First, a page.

Naming rights auction a 'nightmare'
METRO AND CAPITAL DAY REPORTER
He fielded questions from "nutters and internet trolls", but a taxonomist selling the naming rights for a crustacean is still hopeful all will work out.
Waikanae taxonomist Dr Graham Bird has listed on TradeMe the naming rights for a new species of marine crustacean that lives off Plimmerton and Worser Bay.
The auction closes at 8pm this evening and has already reached a bid of $350.
But with the naming of a new species a highly specialised and controlled process, Dr Bird has had to fend off questions from people wanting to give the minuscule shrimp-like crustacean a name like 'Skinnymalinki' or 'Smashedembro'.
While the auction was set up as a fundraiser for the Paraparaumu College boys' first XI hockey team, it had become a bit of a nightmare, Dr Bird said.
"I was very reluctant to do this. I don't know why I did it really, because I knew it would end up being a free-for-all for all the nutters and internet trolls out there.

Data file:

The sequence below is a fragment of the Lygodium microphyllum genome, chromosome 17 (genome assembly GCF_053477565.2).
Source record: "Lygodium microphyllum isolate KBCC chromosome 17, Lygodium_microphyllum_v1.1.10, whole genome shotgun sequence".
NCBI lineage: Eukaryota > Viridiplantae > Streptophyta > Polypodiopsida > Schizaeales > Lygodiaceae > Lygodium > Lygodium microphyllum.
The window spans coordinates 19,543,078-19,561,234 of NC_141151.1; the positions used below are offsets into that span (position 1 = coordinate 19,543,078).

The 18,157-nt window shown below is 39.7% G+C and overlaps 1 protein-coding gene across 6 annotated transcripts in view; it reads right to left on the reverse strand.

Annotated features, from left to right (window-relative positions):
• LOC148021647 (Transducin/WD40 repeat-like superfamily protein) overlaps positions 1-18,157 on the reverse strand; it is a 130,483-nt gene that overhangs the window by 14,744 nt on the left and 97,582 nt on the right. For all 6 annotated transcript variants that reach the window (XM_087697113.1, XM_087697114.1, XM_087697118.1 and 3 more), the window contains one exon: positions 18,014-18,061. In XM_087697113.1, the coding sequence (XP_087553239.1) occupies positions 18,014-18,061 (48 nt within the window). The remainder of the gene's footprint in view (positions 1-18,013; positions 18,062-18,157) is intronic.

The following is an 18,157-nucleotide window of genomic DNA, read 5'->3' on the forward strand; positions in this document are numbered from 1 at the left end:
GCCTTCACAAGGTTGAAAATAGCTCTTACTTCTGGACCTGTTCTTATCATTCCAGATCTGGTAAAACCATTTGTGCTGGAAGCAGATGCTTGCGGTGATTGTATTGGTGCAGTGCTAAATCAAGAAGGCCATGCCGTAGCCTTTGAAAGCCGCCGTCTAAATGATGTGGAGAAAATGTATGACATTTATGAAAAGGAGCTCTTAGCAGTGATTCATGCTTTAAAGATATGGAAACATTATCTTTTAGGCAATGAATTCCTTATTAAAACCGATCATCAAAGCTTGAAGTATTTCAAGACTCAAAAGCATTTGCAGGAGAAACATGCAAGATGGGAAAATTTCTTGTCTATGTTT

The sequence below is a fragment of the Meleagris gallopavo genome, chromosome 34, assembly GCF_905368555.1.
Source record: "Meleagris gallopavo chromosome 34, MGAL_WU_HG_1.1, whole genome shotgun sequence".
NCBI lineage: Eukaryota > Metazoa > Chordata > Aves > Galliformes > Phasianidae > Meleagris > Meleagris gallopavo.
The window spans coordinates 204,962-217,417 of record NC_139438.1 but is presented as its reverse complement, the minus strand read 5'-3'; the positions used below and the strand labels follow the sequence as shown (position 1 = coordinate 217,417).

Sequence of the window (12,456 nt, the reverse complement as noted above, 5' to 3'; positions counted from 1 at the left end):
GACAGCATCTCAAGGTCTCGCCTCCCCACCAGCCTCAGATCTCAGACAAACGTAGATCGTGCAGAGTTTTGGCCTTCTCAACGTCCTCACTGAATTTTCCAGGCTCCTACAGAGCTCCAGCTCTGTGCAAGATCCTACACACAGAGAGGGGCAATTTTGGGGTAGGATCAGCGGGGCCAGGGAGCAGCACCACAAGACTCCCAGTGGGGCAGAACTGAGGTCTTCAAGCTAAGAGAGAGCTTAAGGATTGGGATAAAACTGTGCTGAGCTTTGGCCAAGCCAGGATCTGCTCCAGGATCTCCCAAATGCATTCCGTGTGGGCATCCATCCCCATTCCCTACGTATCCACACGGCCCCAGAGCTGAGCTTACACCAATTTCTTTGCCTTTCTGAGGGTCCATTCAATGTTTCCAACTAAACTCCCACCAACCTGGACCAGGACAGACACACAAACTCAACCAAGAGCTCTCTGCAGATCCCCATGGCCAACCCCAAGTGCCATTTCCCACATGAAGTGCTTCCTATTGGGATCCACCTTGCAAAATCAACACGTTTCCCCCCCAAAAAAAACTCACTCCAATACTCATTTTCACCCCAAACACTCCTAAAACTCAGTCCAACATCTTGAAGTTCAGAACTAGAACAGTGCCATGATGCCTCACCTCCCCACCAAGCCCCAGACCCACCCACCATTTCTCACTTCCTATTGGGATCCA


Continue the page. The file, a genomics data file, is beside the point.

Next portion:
"I've had plenty of positive comments too, but I'm incredibly nervous about what's going to happen."
Once the auction closes, Dr Bird would consult with the winner on their chosen name and present his paper on the crustacean to a journal for peer-review.
The formal naming process of the new species, which Dr Bird said was "quite delicate and cute", could take a number of months.
The intention was that it could be named after a person or given a name with special meaning to the winner, Dr Bird said.
"It could be a positive thing to remember somebody by, and a nice thing to do. Most people are deserving of recognition or approbation of some sort."
Working with the winner to find an appropriate name would be important, as it could be no more than 12 letters, and could not be frivolous, offensive or inappropriate.
"It's still proper science and still has to be right. Some people just don't like playing by the rules."
- The Dominion Post
The lower drink-driving limits from December are:Related story: Drink-drive limits lowered